NBC -- A Kentucky mother is taking aim at a Newport eatery after a run-in over breast-feeding.
Corday Piston said her family came to Newport to visit the Newport Aquarium and afterward, they ate at the Johnny Rockets restaurant.
She said she went outside to nurse her 6-month-old daughter on the patio after asking servers if it was OK to breast-feed at an empty table.
Piston claims the manager came out shortly after that and told her she would have to breast-feed at a public bench, not at the restaurant.
Piston said it was too hot that day to sit on the bench and she explained to the manager that according to state law, she had the right to breast-feed wherever she had a right to be.
She said the manager informed her she could breast-feed in the bathroom.
Piston said she thought that option was disgusting.
At that point, Piston said the manager said asked her to leave because Piston was making people uncomfortable.
Piston said that she went back later with a copy of the statute
but was rebuffed.
She said the incident spurred her to organize other breast-feeding mothers to protest the restaurant chain at locations across the country.
Piston held the local protest at Newport on the Levee on Sunday morning.
The protesters sported signs saying slogans such as "Johnny Rockets is not a family restaurant" and "No, I will not feed my baby in your bathroom."
"I'm here to support Corday and, I mean, you feed your baby when you're hungry. I mean, it's stupid to think about eating in a bathroom," protester Nicole Stanforth said.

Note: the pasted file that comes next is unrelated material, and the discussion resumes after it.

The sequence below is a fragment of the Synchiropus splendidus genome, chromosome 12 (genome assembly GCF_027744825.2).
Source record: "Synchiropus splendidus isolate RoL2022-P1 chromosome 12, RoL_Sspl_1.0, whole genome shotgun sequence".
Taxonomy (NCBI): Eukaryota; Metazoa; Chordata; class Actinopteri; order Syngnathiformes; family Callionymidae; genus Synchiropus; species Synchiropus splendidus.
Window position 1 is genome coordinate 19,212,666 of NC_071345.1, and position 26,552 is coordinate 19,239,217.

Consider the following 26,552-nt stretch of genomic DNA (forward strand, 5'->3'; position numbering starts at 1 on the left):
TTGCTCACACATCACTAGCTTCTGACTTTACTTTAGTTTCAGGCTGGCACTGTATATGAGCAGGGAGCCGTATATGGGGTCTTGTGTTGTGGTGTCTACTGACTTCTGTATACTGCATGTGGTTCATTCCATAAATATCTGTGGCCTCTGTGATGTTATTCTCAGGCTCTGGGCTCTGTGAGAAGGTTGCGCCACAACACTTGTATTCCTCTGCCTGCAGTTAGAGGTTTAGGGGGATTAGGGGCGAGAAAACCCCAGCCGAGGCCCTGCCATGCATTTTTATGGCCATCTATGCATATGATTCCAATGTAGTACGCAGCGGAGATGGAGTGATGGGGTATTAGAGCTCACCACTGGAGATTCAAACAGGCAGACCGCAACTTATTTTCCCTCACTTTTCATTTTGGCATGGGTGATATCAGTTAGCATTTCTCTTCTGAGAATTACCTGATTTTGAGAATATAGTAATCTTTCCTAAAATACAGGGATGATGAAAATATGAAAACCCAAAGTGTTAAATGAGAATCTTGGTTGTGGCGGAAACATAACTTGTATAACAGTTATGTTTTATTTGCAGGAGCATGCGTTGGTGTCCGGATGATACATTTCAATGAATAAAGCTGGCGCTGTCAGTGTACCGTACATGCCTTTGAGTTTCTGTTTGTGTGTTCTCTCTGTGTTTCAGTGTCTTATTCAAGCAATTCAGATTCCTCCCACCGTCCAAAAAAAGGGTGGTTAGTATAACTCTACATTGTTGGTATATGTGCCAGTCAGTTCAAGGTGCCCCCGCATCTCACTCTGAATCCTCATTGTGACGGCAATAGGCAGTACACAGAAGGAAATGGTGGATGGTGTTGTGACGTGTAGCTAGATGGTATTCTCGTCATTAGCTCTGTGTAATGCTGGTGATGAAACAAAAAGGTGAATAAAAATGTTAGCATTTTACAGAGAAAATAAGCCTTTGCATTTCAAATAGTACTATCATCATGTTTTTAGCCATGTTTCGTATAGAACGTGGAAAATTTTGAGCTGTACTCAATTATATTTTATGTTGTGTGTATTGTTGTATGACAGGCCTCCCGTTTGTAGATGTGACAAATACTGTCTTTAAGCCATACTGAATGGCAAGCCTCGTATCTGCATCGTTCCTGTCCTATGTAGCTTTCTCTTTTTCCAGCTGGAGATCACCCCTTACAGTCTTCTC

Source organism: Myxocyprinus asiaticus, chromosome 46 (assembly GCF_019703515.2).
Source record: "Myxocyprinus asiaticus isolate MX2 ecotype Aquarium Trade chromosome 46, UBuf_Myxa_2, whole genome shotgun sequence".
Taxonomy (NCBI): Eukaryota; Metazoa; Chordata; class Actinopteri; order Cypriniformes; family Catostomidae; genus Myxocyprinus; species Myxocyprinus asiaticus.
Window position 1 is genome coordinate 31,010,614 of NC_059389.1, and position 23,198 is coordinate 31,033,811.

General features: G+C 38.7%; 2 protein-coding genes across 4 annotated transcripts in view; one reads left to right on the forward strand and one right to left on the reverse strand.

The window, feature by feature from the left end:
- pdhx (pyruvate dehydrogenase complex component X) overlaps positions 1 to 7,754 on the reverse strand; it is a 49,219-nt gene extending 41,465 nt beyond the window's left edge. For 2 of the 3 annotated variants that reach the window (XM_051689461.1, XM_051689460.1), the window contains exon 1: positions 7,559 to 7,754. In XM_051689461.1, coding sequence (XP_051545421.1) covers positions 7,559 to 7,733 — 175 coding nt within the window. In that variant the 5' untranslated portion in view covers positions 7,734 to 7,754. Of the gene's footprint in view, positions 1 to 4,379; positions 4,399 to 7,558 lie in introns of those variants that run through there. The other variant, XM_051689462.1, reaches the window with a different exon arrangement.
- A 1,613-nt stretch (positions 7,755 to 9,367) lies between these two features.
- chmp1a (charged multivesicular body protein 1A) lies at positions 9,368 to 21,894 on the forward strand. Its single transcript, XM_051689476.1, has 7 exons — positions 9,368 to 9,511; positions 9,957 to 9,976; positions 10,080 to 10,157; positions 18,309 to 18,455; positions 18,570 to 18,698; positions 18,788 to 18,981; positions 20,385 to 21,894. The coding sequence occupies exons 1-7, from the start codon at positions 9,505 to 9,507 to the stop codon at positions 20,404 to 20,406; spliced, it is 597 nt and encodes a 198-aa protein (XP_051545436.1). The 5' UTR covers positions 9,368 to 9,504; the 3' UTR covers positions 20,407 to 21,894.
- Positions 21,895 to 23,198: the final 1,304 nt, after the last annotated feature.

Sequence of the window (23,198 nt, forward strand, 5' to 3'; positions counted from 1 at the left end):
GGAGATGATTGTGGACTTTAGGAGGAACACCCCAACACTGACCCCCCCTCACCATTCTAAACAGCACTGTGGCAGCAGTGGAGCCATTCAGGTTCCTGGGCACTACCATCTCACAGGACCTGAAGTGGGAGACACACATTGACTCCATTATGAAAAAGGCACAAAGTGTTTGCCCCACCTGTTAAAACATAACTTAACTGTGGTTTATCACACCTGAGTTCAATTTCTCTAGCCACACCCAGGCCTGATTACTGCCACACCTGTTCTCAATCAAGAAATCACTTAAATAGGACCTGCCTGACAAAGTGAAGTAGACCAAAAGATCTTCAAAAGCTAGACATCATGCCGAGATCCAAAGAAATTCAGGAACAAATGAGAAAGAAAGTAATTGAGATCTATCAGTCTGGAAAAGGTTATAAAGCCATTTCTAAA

Piston said she was covered at the time and no other patrons were near her.
"I just want people to know there is a law, and whether or not they personally feel comfortable with breast-feeding in public, or whether they bottle-feed or breast-feed or however they choose to raise their families, there is a law that protects mothers' rights to nurse in public," Piston said.
Kentucky state law 29A.100 "directs judges at all levels of the court to excuse women who are breast-feeding or expressing breast milk from jury service until the child is no longer nursing."
It was followed up by state law 211-755 that "permits a mother to breast-feed her baby or express breast milk in any public or private location. Requires that breast-feeding may not be considered an act of public indecency, indecent exposure, sexual conduct, lewd touching or obscenity. Prohibits a municipality from enacting an ordinance that prohibits or restricts breast-feeding in a public or private place."
Both Indiana and Ohio have similar laws protecting the rights of women to breast-feed in public and private locations.
The owner of the restaurant refused to comment.